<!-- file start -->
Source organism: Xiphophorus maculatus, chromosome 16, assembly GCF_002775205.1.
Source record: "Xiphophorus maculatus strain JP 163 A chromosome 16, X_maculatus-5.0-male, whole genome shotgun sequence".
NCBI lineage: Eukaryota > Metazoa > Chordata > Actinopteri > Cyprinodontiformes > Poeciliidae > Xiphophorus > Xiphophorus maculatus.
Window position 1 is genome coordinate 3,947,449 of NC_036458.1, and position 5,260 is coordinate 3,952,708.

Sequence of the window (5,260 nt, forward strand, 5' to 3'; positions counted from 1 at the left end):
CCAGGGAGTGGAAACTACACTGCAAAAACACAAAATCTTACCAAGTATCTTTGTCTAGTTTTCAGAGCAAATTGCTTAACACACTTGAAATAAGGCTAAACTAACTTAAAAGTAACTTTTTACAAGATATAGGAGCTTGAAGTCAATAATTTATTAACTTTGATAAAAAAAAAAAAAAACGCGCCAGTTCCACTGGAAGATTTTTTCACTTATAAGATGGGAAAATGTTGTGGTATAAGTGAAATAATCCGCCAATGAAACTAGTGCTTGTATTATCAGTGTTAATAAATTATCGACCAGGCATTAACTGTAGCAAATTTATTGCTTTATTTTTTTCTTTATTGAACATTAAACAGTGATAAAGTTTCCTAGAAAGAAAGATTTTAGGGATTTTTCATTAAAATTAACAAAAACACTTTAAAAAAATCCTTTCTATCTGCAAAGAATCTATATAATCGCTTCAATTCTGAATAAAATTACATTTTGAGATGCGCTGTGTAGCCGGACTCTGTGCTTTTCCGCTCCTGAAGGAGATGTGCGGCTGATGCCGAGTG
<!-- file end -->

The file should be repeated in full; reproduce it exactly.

Source organism: Xiphophorus maculatus, chromosome 16, assembly GCF_002775205.1.
Source record: "Xiphophorus maculatus strain JP 163 A chromosome 16, X_maculatus-5.0-male, whole genome shotgun sequence".
NCBI lineage: Eukaryota > Metazoa > Chordata > Actinopteri > Cyprinodontiformes > Poeciliidae > Xiphophorus > Xiphophorus maculatus.
Window position 1 is genome coordinate 3,947,449 of NC_036458.1, and position 5,260 is coordinate 3,952,708.

Sequence of the window (5,260 nt, forward strand, 5' to 3'; positions counted from 1 at the left end):
CCAGGGAGTGGAAACTACACTGCAAAAACACAAAATCTTACCAAGTATCTTTGTCTAGTTTTCAGAGCAAATTGCTTAACACACTTGAAATAAGGCTAAACTAACTTAAAAGTAACTTTTTACAAGATATAGGAGCTTGAAGTCAATAATTTATTAACTTTGATAAAAAAAAAAAAAAACGCGCCAGTTCCACTGGAAGATTTTTTCACTTATAAGATGGGAAAATGTTGTGGTATAAGTGAAATAATCCGCCAATGAAACTAGTGCTTGTATTATCAGTGTTAATAAATTATCGACCAGGCATTAACTGTAGCAAATTTATTGCTTTATTTTTTTCTTTATTGAACATTAAACAGTGATAAAGTTTCCTAGAAAGAAAGATTTTAGGGATTTTTCATTAAAATTAACAAAAACACTTTAAAAAAATCCTTTCTATCTGCAAAGAATCTATATAATCGCTTCAATTCTGAATAAAATTACATTTTGAGATGCGCTGTGTAGCCGGACTCTGTGCTTTTCCGCTCCTGAAGGAGATGTGCGGCTGATGCCGAGTG